a) Less current draw: This new design draws 16ma on ignition, and 20 ma in operation. The original relay draws 260ma. That’s a 92% reduction of current on the new design!
b) Eliminates a constantly energized coil: In the original design this relay maintains a constantly energized coil when it is on, this function is now replaced with solid state components (the differences are visible in the picture).
c) Less heat: Since the original relay sucks up more current through the discrete parts (see coil above as an example), they generate more heat. So much so, that you cannot touch the internal components on the original relays after a long drive. The new design, on a similar drive, runs barely warm. I know because I performed that test with the two designs.

To anyone who has dealt with electronics and reliability knows, the three benefits above, translates directly into a now significantly more reliable part. Cool.


Cost
As of this writing Dave is currently asking $75 to upgrade your old relay, along with a refundable $50 "core" charge. The upgrade consists of a completely new and professionally made circuit board, with modern components soldered in, and using your existing case and connector.


RPM Relay in use
I have been running this relay as a beta tester for Dave, since January 2008 (5 months as of this writing). In that time, I have driven my car every weekend on either 10-30 mile cruises, or often to longer distances to local car shows (including during high 90+ degree Florida days). In that time we also took the car on a 600 mile round trip that included 3 hours of continuous driving. The relay sits quietly in its place, performing its function, and frankly I have forgotten that it is there - which is exactly what this part should contribute to our cars.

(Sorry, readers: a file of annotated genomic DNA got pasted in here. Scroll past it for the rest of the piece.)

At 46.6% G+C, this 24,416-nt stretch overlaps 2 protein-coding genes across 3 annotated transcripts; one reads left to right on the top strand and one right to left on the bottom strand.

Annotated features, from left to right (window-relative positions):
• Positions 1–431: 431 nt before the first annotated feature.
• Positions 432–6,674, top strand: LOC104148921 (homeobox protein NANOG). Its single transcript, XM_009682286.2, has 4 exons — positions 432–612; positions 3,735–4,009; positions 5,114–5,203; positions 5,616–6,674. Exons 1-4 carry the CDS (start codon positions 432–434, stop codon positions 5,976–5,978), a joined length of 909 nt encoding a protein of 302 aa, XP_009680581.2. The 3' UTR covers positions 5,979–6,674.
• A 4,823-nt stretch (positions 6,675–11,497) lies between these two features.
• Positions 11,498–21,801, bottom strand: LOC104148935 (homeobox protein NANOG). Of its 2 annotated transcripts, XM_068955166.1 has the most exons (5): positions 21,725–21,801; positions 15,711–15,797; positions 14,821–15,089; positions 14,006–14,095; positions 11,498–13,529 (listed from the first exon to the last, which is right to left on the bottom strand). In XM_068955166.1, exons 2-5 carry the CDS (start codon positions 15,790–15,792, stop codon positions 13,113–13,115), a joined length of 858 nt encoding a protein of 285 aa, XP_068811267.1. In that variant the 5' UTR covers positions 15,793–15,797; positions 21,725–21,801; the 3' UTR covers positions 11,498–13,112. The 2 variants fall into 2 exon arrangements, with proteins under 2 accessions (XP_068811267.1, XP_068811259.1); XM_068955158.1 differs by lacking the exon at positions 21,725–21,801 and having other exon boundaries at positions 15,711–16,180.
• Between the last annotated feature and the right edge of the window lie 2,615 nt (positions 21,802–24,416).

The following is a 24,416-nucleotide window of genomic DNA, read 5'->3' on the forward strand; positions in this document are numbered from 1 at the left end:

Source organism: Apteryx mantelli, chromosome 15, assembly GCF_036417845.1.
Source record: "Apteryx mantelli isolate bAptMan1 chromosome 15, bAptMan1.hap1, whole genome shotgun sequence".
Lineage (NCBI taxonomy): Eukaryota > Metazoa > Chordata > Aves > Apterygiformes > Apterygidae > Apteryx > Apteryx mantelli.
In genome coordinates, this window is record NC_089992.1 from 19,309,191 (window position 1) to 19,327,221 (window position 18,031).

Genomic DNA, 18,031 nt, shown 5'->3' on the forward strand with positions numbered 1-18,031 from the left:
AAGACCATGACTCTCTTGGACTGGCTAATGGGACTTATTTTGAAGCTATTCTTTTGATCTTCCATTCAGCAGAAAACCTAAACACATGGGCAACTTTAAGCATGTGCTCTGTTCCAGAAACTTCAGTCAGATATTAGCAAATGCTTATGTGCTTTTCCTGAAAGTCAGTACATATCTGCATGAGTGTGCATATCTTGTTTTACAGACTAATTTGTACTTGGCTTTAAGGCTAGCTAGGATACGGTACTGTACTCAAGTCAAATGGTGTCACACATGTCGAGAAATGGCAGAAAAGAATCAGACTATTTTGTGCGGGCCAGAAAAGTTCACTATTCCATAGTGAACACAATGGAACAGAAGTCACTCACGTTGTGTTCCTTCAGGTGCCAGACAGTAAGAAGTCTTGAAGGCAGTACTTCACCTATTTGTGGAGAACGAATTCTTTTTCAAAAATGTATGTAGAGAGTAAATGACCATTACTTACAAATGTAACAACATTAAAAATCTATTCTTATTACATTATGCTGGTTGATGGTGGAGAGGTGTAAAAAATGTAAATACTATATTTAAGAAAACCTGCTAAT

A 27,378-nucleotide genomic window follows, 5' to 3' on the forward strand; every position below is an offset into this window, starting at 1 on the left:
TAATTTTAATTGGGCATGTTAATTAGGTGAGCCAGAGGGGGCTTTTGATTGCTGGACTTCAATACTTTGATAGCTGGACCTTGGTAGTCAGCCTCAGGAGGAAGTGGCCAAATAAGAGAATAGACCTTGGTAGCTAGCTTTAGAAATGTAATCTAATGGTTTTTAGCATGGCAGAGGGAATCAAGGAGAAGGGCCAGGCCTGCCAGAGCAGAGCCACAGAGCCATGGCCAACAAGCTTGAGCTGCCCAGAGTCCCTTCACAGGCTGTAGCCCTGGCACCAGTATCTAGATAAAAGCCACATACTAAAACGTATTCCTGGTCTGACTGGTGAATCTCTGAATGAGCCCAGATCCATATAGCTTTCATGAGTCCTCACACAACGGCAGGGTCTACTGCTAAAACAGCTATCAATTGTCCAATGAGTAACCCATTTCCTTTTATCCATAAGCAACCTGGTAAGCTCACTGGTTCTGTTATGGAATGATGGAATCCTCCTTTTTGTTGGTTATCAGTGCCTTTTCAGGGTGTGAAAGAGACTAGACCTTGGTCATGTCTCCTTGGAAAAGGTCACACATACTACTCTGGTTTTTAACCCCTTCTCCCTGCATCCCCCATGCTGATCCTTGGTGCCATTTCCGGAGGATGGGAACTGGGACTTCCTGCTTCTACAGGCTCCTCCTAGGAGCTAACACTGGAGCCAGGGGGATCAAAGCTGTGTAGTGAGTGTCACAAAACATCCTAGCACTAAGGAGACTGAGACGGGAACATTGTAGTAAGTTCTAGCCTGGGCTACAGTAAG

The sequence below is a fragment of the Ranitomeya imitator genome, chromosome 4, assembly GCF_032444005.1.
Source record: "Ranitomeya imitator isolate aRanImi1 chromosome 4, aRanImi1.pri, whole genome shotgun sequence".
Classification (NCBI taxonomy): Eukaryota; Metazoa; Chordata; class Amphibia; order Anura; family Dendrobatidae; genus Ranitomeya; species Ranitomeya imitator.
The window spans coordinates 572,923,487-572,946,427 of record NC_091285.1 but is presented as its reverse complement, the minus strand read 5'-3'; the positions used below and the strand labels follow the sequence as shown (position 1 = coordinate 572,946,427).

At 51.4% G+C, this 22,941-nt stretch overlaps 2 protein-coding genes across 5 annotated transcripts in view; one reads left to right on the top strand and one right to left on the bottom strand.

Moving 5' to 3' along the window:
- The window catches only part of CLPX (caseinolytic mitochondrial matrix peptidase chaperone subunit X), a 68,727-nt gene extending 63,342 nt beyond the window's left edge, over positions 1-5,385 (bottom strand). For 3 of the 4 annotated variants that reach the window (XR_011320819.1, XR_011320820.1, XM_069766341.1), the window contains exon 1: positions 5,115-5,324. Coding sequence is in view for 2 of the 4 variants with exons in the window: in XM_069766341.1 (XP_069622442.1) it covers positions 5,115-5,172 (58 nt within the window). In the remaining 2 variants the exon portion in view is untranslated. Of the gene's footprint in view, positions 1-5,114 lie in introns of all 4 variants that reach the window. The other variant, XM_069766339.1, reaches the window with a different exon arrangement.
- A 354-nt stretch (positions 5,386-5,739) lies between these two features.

Summary
Hat’s off to Dave and his improved design of the RPM relay, this is an excellent one person contribution to the maintenance and continued longevity of our cars.

These kind of upgrades are typically not as “fun” as other things that you could add to your car: You plug it in, and apparently you don’t really “get”, or see, any noticeable improvements. While that is true, you should consider this a preventive maintenance, a reliability improvement, an upgrade. And while those are often not “sexy” upgrades, in the end, it is money well spent on your hobby/passion/baby (as it were).

If you’d like to consider or purchase one of the new solid state relays from Dave, you can contact him at: http://dm-eng.weebly.com or PM “Bitsyncmaster” on DMCTalk.org.

Edit 01/03/09:
One Year Update
My solid state RPM relay is the oldest production unit in operation. It has been running without incident now throughout an entire year, including some near 100 degree ambient Florida temperatures, and several 3+ continuous hour trips. Many other owners have now been running Dave's relay with similar excellent performance.

Edit 02/21/16:
Eight (!) Year Update
Yup. Still all good. Great product, a must have if you own a DeLorean.

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2 comments:

Martin Gutkowski said...

Does it have a priming function when first powered up?

Ozzie H. said...

Yup, it does.